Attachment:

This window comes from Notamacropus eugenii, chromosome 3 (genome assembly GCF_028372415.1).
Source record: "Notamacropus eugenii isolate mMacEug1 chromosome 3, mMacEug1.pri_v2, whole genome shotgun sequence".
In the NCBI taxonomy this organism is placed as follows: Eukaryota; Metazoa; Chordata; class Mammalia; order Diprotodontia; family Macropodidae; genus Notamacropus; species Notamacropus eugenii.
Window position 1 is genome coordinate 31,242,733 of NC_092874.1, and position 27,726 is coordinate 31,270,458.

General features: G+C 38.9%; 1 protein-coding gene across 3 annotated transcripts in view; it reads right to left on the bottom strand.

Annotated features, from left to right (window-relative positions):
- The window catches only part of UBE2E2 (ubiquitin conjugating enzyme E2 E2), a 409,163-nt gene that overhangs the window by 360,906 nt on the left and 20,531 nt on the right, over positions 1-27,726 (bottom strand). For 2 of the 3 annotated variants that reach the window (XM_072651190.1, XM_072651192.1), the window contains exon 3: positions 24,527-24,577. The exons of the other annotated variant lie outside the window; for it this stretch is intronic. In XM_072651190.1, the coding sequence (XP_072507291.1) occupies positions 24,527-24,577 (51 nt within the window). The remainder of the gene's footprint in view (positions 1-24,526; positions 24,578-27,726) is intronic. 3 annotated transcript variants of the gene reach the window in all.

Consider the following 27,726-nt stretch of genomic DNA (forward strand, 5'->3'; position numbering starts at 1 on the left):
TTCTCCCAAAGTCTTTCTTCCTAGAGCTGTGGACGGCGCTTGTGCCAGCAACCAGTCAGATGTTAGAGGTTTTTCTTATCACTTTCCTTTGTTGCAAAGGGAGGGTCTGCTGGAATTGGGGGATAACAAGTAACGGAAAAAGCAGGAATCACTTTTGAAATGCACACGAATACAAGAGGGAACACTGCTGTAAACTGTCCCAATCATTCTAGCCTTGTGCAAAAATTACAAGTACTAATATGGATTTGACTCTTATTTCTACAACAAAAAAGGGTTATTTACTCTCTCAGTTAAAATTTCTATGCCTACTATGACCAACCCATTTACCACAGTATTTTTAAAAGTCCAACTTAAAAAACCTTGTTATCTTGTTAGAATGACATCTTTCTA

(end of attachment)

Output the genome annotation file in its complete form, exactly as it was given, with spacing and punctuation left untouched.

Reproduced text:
This window comes from Notamacropus eugenii, chromosome 3 (genome assembly GCF_028372415.1).
Source record: "Notamacropus eugenii isolate mMacEug1 chromosome 3, mMacEug1.pri_v2, whole genome shotgun sequence".
In the NCBI taxonomy this organism is placed as follows: Eukaryota; Metazoa; Chordata; class Mammalia; order Diprotodontia; family Macropodidae; genus Notamacropus; species Notamacropus eugenii.
Window position 1 is genome coordinate 31,242,733 of NC_092874.1, and position 27,726 is coordinate 31,270,458.

General features: G+C 38.9%; 1 protein-coding gene across 3 annotated transcripts in view; it reads right to left on the bottom strand.

Annotated features, from left to right (window-relative positions):
- The window catches only part of UBE2E2 (ubiquitin conjugating enzyme E2 E2), a 409,163-nt gene that overhangs the window by 360,906 nt on the left and 20,531 nt on the right, over positions 1-27,726 (bottom strand). For 2 of the 3 annotated variants that reach the window (XM_072651190.1, XM_072651192.1), the window contains exon 3: positions 24,527-24,577. The exons of the other annotated variant lie outside the window; for it this stretch is intronic. In XM_072651190.1, the coding sequence (XP_072507291.1) occupies positions 24,527-24,577 (51 nt within the window). The remainder of the gene's footprint in view (positions 1-24,526; positions 24,578-27,726) is intronic. 3 annotated transcript variants of the gene reach the window in all.

Consider the following 27,726-nt stretch of genomic DNA (forward strand, 5'->3'; position numbering starts at 1 on the left):
TTCTCCCAAAGTCTTTCTTCCTAGAGCTGTGGACGGCGCTTGTGCCAGCAACCAGTCAGATGTTAGAGGTTTTTCTTATCACTTTCCTTTGTTGCAAAGGGAGGGTCTGCTGGAATTGGGGGATAACAAGTAACGGAAAAAGCAGGAATCACTTTTGAAATGCACACGAATACAAGAGGGAACACTGCTGTAAACTGTCCCAATCATTCTAGCCTTGTGCAAAAATTACAAGTACTAATATGGATTTGACTCTTATTTCTACAACAAAAAAGGGTTATTTACTCTCTCAGTTAAAATTTCTATGCCTACTATGACCAACCCATTTACCACAGTATTTTTAAAAGTCCAACTTAAAAAACCTTGTTATCTTGTTAGAATGACATCTTTCTA